Cober, Peter (1853-1941)
Peter Cober was the son of Nicholas and Nancy (Holm) Cober. He was born on 7 May 1853 in Puslinch Township, Wellington County, Ontario. On 28 September 1875 he married Martha Steinacher, and together they had eight children, two of whom died in infancy.
Cober was converted at the age of 21 and the following year he united with the Mennonite Brethren in Christ Church (now the Evangelical Missionary Church). A few years later Cober moved to Michigan, and in 1881 he began preaching at Brown City as the first pastor of the church there. He also served for a few years in the Indiana-Ohio Conference (at Bethel), being ordained by that conference in 1884. Soon after this ordination he returned to Ontario, where he spent most of his 42 years in the active ministry, serving pastorates at Markham, Kitchener, Kilsyth, New Dundee, Shrigley, Breslau, Maryboro, and Hespeler.
Cober was presiding elder of the Ontario conference for 10 years, 1895-1901 and 1903-1907, and chairperson of six conferences, 1898, 1899, 1900, 1901, 1905, and 1906. He also served at various times as conference evangelist and as a member of the several boards of the Ontario conference. He was a delegate to general conferences and chairperson of one (Coopersburg, Pennsylvania, 1896).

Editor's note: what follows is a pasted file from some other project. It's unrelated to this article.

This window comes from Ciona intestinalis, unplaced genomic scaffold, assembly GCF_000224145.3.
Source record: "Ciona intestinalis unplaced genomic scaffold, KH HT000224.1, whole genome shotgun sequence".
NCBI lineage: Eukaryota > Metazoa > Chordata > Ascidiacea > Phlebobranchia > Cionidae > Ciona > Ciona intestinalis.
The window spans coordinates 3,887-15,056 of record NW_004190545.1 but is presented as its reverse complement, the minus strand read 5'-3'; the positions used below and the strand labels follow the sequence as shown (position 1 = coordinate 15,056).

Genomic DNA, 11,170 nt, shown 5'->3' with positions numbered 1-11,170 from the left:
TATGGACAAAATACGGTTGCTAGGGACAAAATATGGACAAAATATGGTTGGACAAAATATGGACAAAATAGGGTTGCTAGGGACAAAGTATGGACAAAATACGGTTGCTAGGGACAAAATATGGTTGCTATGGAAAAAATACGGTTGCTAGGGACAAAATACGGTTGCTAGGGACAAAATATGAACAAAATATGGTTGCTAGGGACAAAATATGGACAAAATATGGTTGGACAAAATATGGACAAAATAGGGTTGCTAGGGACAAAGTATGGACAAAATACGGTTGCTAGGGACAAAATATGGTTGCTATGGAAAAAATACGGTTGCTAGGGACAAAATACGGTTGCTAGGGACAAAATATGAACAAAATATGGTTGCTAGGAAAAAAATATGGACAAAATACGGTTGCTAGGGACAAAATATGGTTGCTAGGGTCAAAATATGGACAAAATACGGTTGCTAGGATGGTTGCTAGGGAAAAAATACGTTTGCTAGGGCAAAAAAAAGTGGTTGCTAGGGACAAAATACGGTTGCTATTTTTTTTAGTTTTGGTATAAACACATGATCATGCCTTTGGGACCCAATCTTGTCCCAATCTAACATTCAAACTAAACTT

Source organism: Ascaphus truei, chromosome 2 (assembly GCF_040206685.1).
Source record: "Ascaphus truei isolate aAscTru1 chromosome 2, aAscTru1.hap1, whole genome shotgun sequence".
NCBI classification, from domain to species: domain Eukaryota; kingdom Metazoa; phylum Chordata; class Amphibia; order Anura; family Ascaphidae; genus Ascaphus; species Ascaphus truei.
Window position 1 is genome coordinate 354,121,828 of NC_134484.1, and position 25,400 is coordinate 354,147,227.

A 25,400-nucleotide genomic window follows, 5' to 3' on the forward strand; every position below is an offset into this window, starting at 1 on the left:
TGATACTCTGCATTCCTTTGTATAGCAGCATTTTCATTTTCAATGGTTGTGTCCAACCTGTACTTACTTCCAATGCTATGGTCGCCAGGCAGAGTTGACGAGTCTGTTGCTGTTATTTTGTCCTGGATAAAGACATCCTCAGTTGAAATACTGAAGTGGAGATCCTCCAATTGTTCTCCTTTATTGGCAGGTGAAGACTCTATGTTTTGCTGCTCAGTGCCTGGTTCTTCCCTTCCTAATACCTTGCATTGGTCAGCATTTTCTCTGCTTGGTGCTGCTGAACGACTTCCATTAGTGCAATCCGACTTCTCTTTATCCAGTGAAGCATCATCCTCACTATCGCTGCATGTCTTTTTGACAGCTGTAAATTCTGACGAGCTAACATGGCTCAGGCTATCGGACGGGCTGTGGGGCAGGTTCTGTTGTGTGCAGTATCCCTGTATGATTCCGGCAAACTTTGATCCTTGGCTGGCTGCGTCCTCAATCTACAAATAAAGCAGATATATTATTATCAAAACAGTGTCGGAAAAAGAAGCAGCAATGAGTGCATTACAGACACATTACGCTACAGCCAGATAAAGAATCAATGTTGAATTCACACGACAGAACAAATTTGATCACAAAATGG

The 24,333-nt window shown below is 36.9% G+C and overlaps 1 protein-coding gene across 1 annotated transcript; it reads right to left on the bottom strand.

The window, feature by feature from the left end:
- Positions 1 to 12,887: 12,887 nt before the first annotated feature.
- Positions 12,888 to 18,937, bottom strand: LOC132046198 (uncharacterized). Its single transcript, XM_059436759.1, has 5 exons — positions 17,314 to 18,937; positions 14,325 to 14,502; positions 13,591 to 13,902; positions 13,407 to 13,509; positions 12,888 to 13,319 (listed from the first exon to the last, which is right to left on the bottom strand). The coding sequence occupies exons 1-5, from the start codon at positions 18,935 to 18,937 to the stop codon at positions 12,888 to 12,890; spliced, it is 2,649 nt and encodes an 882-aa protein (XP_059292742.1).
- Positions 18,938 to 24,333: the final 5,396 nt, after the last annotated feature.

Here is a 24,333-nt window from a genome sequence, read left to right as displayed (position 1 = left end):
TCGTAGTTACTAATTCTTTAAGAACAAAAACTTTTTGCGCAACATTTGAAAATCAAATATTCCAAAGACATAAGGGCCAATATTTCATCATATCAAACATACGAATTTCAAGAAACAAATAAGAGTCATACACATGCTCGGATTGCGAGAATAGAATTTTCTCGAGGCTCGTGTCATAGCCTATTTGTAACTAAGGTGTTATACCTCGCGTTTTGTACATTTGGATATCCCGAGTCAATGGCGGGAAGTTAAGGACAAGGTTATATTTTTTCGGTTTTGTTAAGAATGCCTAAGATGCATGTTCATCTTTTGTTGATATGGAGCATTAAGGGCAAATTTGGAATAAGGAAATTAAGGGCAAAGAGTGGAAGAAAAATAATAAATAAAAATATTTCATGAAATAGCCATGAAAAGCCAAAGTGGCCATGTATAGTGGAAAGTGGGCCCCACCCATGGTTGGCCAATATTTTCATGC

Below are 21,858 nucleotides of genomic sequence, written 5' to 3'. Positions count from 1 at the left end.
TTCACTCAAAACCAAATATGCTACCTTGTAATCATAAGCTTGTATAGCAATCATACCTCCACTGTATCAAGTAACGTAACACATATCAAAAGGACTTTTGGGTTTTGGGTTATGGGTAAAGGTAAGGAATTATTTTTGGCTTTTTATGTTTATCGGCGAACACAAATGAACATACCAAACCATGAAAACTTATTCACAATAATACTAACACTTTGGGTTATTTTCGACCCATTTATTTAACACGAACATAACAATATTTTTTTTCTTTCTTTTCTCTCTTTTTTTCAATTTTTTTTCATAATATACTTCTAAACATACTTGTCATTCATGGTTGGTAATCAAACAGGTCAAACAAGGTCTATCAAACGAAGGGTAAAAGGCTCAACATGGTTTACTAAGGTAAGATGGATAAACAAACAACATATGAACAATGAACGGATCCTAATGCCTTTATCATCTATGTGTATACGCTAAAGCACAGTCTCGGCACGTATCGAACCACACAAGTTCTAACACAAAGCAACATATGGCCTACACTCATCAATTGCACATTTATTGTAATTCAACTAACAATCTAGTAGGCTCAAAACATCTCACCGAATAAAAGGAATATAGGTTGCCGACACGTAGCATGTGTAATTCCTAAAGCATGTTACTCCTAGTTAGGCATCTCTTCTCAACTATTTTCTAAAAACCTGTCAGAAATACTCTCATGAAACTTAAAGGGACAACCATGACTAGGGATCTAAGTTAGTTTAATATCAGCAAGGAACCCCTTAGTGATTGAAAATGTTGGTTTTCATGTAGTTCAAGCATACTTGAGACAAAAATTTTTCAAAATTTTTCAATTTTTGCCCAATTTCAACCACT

In a few respects Peter Cober's record was unique. He was the first subscriber to the Gospel Banner, opened the first city mission of the Ontario Conference (Collingwood, 17 September 1897), and attended 60 consecutive annual conferences (1881 to 1940 inclusive).
|Author(s)||Everek R Storms|
Cite This Article
Storms, Everek R. "Cober, Peter (1853-1941)." Global Anabaptist Mennonite Encyclopedia Online. 1953. Web. 6 Jul 2020. https://gameo.org/index.php?title=Cober,_Peter_(1853-1941)&oldid=100274.
Storms, Everek R. (1953). Cober, Peter (1853-1941). Global Anabaptist Mennonite Encyclopedia Online. Retrieved 6 July 2020, from https://gameo.org/index.php?title=Cober,_Peter_(1853-1941)&oldid=100274.
Adapted by permission of Herald Press, Harrisonburg, Virginia, from Mennonite Encyclopedia, Vol. 1, pp. 631-632. All rights reserved.
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